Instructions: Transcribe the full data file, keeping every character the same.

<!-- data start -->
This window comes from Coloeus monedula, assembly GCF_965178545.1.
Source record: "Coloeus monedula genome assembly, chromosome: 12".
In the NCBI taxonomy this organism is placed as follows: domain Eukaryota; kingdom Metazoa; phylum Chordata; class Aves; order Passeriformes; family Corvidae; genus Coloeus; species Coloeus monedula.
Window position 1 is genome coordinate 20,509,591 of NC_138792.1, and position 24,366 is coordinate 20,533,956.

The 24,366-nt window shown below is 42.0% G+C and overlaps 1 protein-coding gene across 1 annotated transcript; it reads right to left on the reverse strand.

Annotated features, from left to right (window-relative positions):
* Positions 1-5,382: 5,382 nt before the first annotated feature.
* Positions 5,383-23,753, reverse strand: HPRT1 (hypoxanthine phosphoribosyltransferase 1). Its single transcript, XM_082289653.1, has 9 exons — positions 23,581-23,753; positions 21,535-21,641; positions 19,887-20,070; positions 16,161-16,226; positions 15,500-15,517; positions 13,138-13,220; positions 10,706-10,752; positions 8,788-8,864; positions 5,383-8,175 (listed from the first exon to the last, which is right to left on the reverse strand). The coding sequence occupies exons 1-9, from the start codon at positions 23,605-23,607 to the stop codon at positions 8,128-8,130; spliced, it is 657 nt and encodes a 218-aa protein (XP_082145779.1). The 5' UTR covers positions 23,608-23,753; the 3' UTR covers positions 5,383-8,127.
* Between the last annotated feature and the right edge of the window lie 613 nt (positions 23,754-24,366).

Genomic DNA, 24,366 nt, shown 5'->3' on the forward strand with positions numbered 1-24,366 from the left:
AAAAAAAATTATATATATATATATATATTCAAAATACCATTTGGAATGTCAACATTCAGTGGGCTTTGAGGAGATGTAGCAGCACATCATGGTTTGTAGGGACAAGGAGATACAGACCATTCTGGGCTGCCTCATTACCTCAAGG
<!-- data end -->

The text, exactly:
This window comes from Coloeus monedula, assembly GCF_965178545.1.
Source record: "Coloeus monedula genome assembly, chromosome: 12".
In the NCBI taxonomy this organism is placed as follows: domain Eukaryota; kingdom Metazoa; phylum Chordata; class Aves; order Passeriformes; family Corvidae; genus Coloeus; species Coloeus monedula.
Window position 1 is genome coordinate 20,509,591 of NC_138792.1, and position 24,366 is coordinate 20,533,956.

The 24,366-nt window shown below is 42.0% G+C and overlaps 1 protein-coding gene across 1 annotated transcript; it reads right to left on the reverse strand.

Annotated features, from left to right (window-relative positions):
* Positions 1-5,382: 5,382 nt before the first annotated feature.
* Positions 5,383-23,753, reverse strand: HPRT1 (hypoxanthine phosphoribosyltransferase 1). Its single transcript, XM_082289653.1, has 9 exons — positions 23,581-23,753; positions 21,535-21,641; positions 19,887-20,070; positions 16,161-16,226; positions 15,500-15,517; positions 13,138-13,220; positions 10,706-10,752; positions 8,788-8,864; positions 5,383-8,175 (listed from the first exon to the last, which is right to left on the reverse strand). The coding sequence occupies exons 1-9, from the start codon at positions 23,605-23,607 to the stop codon at positions 8,128-8,130; spliced, it is 657 nt and encodes a 218-aa protein (XP_082145779.1). The 5' UTR covers positions 23,608-23,753; the 3' UTR covers positions 5,383-8,127.
* Between the last annotated feature and the right edge of the window lie 613 nt (positions 23,754-24,366).

Genomic DNA, 24,366 nt, shown 5'->3' on the forward strand with positions numbered 1-24,366 from the left:
AAAAAAAATTATATATATATATATATATTCAAAATACCATTTGGAATGTCAACATTCAGTGGGCTTTGAGGAGATGTAGCAGCACATCATGGTTTGTAGGGACAAGGAGATACAGACCATTCTGGGCTGCCTCATTACCTCAAGG